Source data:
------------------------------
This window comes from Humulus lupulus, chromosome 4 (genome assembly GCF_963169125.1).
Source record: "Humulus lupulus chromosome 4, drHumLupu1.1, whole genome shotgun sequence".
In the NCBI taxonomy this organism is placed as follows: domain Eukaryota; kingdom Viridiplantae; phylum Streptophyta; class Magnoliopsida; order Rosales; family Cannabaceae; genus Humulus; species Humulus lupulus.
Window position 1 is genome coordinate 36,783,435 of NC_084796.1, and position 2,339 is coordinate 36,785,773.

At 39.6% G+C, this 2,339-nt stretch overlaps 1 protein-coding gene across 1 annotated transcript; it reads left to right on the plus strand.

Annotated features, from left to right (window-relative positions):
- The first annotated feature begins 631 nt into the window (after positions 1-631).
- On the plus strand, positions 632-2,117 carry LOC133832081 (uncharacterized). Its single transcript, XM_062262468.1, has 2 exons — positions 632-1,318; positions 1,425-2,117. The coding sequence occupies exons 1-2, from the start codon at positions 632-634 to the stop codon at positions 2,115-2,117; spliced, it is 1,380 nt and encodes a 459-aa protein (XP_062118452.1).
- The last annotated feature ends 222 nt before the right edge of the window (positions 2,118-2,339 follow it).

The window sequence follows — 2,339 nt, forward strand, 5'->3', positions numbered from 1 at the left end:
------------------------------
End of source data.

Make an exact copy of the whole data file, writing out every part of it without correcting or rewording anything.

This window comes from Humulus lupulus, chromosome 4 (genome assembly GCF_963169125.1).
Source record: "Humulus lupulus chromosome 4, drHumLupu1.1, whole genome shotgun sequence".
In the NCBI taxonomy this organism is placed as follows: domain Eukaryota; kingdom Viridiplantae; phylum Streptophyta; class Magnoliopsida; order Rosales; family Cannabaceae; genus Humulus; species Humulus lupulus.
Window position 1 is genome coordinate 36,783,435 of NC_084796.1, and position 2,339 is coordinate 36,785,773.

At 39.6% G+C, this 2,339-nt stretch overlaps 1 protein-coding gene across 1 annotated transcript; it reads left to right on the plus strand.

Annotated features, from left to right (window-relative positions):
- The first annotated feature begins 631 nt into the window (after positions 1-631).
- On the plus strand, positions 632-2,117 carry LOC133832081 (uncharacterized). Its single transcript, XM_062262468.1, has 2 exons — positions 632-1,318; positions 1,425-2,117. The coding sequence occupies exons 1-2, from the start codon at positions 632-634 to the stop codon at positions 2,115-2,117; spliced, it is 1,380 nt and encodes a 459-aa protein (XP_062118452.1).
- The last annotated feature ends 222 nt before the right edge of the window (positions 2,118-2,339 follow it).

The window sequence follows — 2,339 nt, forward strand, 5'->3', positions numbered from 1 at the left end: